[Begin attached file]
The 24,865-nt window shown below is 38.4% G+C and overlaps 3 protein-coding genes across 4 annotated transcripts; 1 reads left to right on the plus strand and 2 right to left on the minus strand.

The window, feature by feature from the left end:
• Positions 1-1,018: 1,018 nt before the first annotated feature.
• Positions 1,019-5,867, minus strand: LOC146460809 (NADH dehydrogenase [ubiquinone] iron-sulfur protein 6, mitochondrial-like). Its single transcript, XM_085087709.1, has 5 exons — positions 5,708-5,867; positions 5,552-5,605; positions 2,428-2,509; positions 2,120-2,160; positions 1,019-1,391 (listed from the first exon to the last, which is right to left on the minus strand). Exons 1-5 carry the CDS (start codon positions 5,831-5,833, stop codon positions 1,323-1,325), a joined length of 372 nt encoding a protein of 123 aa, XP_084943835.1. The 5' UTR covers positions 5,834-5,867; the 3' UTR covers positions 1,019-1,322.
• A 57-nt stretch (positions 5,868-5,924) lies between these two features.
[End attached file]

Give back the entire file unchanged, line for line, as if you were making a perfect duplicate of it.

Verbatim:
The 24,865-nt window shown below is 38.4% G+C and overlaps 3 protein-coding genes across 4 annotated transcripts; 1 reads left to right on the plus strand and 2 right to left on the minus strand.

The window, feature by feature from the left end:
• Positions 1-1,018: 1,018 nt before the first annotated feature.
• Positions 1,019-5,867, minus strand: LOC146460809 (NADH dehydrogenase [ubiquinone] iron-sulfur protein 6, mitochondrial-like). Its single transcript, XM_085087709.1, has 5 exons — positions 5,708-5,867; positions 5,552-5,605; positions 2,428-2,509; positions 2,120-2,160; positions 1,019-1,391 (listed from the first exon to the last, which is right to left on the minus strand). Exons 1-5 carry the CDS (start codon positions 5,831-5,833, stop codon positions 1,323-1,325), a joined length of 372 nt encoding a protein of 123 aa, XP_084943835.1. The 5' UTR covers positions 5,834-5,867; the 3' UTR covers positions 1,019-1,322.
• A 57-nt stretch (positions 5,868-5,924) lies between these two features.